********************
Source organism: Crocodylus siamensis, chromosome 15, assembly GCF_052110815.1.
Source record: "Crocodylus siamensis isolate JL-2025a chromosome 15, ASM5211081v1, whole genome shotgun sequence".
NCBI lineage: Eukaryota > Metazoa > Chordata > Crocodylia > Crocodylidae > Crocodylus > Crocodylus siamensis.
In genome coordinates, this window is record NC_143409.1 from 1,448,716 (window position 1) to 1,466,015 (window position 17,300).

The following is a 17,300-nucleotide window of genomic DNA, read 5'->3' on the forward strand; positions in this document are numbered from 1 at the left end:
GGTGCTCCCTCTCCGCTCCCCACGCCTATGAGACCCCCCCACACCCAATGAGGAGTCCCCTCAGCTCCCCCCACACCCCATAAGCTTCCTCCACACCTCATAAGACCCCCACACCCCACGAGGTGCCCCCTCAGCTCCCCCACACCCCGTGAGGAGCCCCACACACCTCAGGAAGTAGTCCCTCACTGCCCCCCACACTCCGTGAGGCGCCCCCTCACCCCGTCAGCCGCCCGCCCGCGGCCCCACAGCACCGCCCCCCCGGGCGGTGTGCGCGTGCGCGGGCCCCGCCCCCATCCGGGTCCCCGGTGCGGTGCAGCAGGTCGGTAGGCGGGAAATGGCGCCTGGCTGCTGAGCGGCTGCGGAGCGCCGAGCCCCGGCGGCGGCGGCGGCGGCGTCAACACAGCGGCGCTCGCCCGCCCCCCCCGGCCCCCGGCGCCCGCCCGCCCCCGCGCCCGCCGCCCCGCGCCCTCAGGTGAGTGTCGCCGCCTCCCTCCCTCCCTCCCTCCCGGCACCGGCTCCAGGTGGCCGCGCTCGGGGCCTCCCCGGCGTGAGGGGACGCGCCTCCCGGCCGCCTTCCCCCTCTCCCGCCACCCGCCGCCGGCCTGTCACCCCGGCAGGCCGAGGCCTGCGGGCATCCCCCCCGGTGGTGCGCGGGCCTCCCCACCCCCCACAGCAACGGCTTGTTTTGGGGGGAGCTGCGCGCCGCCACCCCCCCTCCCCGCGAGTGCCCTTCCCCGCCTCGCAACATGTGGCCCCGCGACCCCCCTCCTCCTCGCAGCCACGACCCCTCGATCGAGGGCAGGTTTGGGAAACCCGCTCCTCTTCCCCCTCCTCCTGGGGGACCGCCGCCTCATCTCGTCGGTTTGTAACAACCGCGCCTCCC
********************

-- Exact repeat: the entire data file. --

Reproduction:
Source organism: Crocodylus siamensis, chromosome 15, assembly GCF_052110815.1.
Source record: "Crocodylus siamensis isolate JL-2025a chromosome 15, ASM5211081v1, whole genome shotgun sequence".
NCBI lineage: Eukaryota > Metazoa > Chordata > Crocodylia > Crocodylidae > Crocodylus > Crocodylus siamensis.
In genome coordinates, this window is record NC_143409.1 from 1,448,716 (window position 1) to 1,466,015 (window position 17,300).

The following is a 17,300-nucleotide window of genomic DNA, read 5'->3' on the forward strand; positions in this document are numbered from 1 at the left end:
GGTGCTCCCTCTCCGCTCCCCACGCCTATGAGACCCCCCCACACCCAATGAGGAGTCCCCTCAGCTCCCCCCACACCCCATAAGCTTCCTCCACACCTCATAAGACCCCCACACCCCACGAGGTGCCCCCTCAGCTCCCCCACACCCCGTGAGGAGCCCCACACACCTCAGGAAGTAGTCCCTCACTGCCCCCCACACTCCGTGAGGCGCCCCCTCACCCCGTCAGCCGCCCGCCCGCGGCCCCACAGCACCGCCCCCCCGGGCGGTGTGCGCGTGCGCGGGCCCCGCCCCCATCCGGGTCCCCGGTGCGGTGCAGCAGGTCGGTAGGCGGGAAATGGCGCCTGGCTGCTGAGCGGCTGCGGAGCGCCGAGCCCCGGCGGCGGCGGCGGCGGCGTCAACACAGCGGCGCTCGCCCGCCCCCCCCGGCCCCCGGCGCCCGCCCGCCCCCGCGCCCGCCGCCCCGCGCCCTCAGGTGAGTGTCGCCGCCTCCCTCCCTCCCTCCCTCCCGGCACCGGCTCCAGGTGGCCGCGCTCGGGGCCTCCCCGGCGTGAGGGGACGCGCCTCCCGGCCGCCTTCCCCCTCTCCCGCCACCCGCCGCCGGCCTGTCACCCCGGCAGGCCGAGGCCTGCGGGCATCCCCCCCGGTGGTGCGCGGGCCTCCCCACCCCCCACAGCAACGGCTTGTTTTGGGGGGAGCTGCGCGCCGCCACCCCCCCTCCCCGCGAGTGCCCTTCCCCGCCTCGCAACATGTGGCCCCGCGACCCCCCTCCTCCTCGCAGCCACGACCCCTCGATCGAGGGCAGGTTTGGGAAACCCGCTCCTCTTCCCCCTCCTCCTGGGGGACCGCCGCCTCATCTCGTCGGTTTGTAACAACCGCGCCTCCC